Illustrations of MultiPhaseFlow Computations
The application code which is the focus of the MPF project's research program is a numerical method for modeling the interface between two immiscible fluids in an incompressible, viscous flow in microscale jetting devices. Two illustrations of computations made with this code are shown in Table1 and Table 2. They show that the current generation of the RZ and 3D MultiPhaseFlow code without geometry converges at the predicted design rate of global secondorder accuracy for flows in which there is no jump in density and viscosity across the interface, and firstorder accuracy for the more realistic flows in which there is a jump in density and viscosity across the interface. (The case shown in Table 2 and Figure 1. is the classical Rayleigh capillary instability of a perturbed cylindrically symmetric column of water in air.) It is very important to note that although the design rate of the commercial code that is most commonly used to compute jetting flows in industry (Flow3D) is firstorder, its rate of convergence will also decrease (to roughly 0.5) when used to compute flows in which there is a discontinuity in density and viscosity across the interface. This is analogous to the convergence rates of the formally secondorder accurate methods designed to model discontinuous solutions of the the compressible Euler equations (i.e., shock waves) such as PPM and PLMDE when compared to the firstorder accurate methods such as the first order Godunov method.

Velocity 
Rate 

Rate 






2.08 




2.03 




2.00 


Table 1: Convergence rate in the L^{1} norm for the Rayleigh capillary instability with a density ratio of _{w}/_{a }= 1 and a viscosity ratio of µ_{w}/µ_{a }=1. Note that the method is secondorder accurate.

Velocity 
Rate 

Rate 






1.58 




0.90 




0.84 


Table 2: Convergence rate in the L^{1} norm for the classical Rayleigh capillary instability (a slightly perturbed cylindrical stream of water in air) with a density ratio of _{w}/_{a }= 816 and a viscosity ratio of µ_{w}/µ_{a }= 64. Note that as a result of the discontinuity in density and viscosity at the interface, the method is now globally firstorder accurate.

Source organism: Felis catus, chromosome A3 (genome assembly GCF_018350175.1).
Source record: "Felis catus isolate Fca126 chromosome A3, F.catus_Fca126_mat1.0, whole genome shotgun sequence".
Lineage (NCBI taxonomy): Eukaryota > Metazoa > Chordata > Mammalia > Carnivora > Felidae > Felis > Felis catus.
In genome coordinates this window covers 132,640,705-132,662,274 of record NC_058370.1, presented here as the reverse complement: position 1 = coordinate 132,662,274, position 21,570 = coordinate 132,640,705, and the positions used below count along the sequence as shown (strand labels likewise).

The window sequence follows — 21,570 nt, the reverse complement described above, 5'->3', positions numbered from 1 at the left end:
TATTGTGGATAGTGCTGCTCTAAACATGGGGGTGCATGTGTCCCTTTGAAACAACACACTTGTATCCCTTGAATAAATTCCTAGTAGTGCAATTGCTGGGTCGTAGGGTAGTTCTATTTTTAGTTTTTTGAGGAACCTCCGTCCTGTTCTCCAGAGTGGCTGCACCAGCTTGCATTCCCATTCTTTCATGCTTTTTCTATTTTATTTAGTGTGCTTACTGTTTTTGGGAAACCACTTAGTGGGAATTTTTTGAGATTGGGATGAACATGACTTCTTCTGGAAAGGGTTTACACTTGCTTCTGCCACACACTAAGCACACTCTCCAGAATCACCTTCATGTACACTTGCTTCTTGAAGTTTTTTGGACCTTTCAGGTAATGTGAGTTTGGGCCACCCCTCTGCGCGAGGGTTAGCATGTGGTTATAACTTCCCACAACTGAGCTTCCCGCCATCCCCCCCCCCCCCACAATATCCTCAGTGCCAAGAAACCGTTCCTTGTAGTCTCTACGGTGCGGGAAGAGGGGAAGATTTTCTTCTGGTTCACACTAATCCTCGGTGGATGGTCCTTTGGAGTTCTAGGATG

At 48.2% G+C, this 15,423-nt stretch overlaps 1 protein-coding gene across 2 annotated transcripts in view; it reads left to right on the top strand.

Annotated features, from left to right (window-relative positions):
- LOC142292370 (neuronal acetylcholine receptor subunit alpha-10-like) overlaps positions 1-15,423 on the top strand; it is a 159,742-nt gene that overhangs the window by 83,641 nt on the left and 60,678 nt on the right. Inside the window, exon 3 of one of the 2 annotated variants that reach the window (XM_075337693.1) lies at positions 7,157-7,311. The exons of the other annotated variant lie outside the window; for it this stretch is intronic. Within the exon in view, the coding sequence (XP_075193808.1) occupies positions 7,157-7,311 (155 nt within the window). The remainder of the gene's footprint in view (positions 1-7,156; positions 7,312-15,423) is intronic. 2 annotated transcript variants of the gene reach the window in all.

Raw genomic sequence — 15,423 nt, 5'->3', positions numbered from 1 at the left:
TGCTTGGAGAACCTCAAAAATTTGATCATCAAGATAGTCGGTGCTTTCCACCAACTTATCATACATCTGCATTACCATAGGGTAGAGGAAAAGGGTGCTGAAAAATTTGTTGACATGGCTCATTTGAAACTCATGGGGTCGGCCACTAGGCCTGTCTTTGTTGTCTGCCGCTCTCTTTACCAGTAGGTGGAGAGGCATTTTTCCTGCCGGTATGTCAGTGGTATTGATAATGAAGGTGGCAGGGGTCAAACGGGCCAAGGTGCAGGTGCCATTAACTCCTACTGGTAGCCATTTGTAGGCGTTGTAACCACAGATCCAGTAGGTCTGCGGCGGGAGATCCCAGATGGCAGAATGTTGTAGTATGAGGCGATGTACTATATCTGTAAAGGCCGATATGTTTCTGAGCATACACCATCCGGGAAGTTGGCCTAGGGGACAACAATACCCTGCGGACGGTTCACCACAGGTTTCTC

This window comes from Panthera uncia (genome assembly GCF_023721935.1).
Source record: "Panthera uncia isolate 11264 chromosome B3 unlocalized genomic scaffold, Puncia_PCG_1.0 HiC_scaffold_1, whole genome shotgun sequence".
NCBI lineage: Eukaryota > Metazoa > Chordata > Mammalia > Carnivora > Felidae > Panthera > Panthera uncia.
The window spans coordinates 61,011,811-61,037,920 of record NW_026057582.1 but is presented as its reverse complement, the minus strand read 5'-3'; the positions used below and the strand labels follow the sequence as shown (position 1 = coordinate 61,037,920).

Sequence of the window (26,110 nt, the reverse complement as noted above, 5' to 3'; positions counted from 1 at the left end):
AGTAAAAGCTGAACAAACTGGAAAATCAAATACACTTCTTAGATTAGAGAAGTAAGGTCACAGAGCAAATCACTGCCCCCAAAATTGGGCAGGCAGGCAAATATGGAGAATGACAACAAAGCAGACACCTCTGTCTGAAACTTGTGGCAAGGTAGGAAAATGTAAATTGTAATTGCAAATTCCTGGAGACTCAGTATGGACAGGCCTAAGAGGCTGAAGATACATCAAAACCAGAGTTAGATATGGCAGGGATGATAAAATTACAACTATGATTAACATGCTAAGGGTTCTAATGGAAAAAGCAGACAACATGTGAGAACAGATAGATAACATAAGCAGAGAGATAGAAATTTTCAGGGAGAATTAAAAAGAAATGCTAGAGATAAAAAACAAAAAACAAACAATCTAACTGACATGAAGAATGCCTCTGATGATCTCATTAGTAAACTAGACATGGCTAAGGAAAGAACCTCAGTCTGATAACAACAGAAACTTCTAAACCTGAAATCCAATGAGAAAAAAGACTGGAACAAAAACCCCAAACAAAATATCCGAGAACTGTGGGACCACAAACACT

The the capillary instability computation represented in Table 2 is shown in a sequence of four pictures in time in the postscript file, Figure 1. The same computation, but made with the adaptive mesh refinement turned on, is shown in Figure 2. Here the coarse grid is 16x32 and there are two levels of finer grids each a factor of two finer than the previous coarser grid, so that the effective fine grid is 64x128, which is the same as the single grid computation.
Professor Puckett and his team are currently working to empirically determine the convergence rate of the RZ code with an embedded boundary description of the device geometry. Preliminary results from this work are shown in Figures 36. In particular, note that the number of satellite drops and the velocity with which they are traveling appear to converge under grid refinement. We expect to have an accurate quantitative measure of the convergence rate for problems involving Xerox's ink jet devices by early fall 1998.